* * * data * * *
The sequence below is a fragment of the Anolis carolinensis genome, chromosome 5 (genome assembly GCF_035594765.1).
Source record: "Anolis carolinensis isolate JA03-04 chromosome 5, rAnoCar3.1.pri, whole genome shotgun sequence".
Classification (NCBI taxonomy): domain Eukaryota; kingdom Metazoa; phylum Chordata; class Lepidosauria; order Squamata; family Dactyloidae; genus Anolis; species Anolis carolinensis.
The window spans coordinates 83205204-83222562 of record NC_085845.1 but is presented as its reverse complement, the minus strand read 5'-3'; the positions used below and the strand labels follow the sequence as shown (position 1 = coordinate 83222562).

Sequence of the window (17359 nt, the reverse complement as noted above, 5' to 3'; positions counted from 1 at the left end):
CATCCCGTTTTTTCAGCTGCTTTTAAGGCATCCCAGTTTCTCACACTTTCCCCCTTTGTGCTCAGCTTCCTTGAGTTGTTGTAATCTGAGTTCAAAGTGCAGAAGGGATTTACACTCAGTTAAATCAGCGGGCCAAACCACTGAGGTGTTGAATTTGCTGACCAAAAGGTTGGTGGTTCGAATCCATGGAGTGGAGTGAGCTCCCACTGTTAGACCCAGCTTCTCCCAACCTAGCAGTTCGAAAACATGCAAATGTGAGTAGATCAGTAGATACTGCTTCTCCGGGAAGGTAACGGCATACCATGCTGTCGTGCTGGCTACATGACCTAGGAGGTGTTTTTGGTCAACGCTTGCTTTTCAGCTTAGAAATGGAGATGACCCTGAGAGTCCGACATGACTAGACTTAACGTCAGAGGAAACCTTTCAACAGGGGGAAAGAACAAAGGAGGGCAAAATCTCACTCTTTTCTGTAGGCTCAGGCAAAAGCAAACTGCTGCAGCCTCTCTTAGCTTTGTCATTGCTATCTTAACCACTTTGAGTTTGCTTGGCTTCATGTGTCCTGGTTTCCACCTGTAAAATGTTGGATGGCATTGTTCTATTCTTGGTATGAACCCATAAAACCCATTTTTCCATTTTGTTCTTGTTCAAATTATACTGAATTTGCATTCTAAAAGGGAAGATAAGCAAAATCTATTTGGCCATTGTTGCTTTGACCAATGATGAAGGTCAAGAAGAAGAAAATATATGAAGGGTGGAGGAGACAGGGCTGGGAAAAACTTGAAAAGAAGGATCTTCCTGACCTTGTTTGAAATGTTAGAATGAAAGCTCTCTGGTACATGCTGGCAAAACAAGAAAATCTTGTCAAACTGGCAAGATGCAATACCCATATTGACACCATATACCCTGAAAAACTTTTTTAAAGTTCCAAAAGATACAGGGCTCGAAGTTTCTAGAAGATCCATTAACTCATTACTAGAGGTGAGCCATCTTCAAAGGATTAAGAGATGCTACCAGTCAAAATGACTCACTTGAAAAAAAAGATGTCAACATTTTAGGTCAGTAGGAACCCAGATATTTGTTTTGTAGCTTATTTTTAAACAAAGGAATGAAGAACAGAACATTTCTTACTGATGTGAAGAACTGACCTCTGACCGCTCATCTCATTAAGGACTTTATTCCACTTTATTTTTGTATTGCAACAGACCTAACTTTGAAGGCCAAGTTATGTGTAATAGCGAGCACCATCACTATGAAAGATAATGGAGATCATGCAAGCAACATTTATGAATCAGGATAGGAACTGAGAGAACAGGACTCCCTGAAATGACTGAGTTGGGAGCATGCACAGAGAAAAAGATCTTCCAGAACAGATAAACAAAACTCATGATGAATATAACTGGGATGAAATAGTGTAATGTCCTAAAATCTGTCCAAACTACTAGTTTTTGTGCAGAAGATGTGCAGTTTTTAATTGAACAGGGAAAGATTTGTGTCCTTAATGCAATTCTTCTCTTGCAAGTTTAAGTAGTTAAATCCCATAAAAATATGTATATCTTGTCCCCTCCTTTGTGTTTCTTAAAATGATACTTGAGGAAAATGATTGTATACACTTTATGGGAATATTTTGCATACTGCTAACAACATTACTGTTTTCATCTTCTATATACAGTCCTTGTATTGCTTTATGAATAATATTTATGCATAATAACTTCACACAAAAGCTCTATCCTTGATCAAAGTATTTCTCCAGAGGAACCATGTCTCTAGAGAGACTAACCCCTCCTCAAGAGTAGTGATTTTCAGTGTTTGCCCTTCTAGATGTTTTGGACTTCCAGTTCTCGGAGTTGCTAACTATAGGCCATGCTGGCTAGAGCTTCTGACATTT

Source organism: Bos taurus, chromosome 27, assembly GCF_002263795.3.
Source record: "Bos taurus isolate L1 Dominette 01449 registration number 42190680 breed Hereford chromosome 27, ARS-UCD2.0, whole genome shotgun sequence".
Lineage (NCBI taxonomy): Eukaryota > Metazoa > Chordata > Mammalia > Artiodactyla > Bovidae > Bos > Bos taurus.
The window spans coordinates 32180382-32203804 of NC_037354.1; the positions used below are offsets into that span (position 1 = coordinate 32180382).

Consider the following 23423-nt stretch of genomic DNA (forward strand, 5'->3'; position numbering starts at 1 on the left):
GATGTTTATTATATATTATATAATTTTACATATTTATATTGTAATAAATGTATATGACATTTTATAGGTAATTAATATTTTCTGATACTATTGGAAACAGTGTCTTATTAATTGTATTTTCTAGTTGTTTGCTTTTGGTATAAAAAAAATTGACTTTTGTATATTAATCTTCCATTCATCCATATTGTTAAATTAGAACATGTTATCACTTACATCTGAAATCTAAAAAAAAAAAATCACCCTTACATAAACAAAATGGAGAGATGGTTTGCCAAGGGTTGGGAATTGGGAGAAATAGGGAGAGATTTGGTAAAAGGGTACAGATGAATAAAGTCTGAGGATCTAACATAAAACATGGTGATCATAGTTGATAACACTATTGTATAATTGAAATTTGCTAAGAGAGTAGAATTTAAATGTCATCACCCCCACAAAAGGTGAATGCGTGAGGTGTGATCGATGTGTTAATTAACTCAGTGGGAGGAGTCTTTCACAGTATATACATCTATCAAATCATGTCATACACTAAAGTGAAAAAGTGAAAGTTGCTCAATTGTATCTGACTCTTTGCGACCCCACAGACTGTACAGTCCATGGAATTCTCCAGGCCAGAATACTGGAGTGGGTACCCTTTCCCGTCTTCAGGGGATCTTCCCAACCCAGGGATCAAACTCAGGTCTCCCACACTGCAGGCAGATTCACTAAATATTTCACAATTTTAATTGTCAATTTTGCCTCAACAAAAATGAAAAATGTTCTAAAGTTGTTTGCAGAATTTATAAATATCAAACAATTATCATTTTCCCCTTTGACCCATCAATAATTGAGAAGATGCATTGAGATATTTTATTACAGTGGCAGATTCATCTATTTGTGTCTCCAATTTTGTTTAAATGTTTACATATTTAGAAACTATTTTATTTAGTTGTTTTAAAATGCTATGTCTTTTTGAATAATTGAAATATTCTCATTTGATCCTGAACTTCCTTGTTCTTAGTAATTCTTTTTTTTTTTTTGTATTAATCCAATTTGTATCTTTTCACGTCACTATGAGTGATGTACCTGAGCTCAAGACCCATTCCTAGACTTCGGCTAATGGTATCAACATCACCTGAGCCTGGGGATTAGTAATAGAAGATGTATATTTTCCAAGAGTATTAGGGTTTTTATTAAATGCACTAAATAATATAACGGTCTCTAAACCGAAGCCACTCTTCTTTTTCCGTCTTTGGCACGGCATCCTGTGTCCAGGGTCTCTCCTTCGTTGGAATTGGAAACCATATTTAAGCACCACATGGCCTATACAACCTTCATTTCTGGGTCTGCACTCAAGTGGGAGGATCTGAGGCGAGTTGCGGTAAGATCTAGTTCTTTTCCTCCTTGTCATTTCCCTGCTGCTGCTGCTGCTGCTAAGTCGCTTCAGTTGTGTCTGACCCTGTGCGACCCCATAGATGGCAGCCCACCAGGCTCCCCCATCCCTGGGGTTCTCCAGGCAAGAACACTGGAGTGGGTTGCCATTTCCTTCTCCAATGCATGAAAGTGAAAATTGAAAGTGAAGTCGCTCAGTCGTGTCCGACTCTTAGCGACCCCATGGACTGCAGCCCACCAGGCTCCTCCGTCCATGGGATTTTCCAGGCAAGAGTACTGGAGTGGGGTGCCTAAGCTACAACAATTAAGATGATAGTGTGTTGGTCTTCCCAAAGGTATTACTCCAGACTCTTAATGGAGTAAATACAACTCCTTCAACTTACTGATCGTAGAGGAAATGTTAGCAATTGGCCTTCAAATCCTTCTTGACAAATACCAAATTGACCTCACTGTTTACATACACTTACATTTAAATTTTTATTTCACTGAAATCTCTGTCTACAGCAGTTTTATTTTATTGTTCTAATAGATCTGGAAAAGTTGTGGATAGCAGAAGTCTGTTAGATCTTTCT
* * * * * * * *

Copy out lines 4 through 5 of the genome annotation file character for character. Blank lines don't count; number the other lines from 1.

The window spans coordinates 83205204-83222562 of record NC_085845.1 but is presented as its reverse complement, the minus strand read 5'-3'; the positions used below and the strand labels follow the sequence as shown (position 1 = coordinate 83222562).

Sequence of the window (17359 nt, the reverse complement as noted above, 5' to 3'; positions counted from 1 at the left end):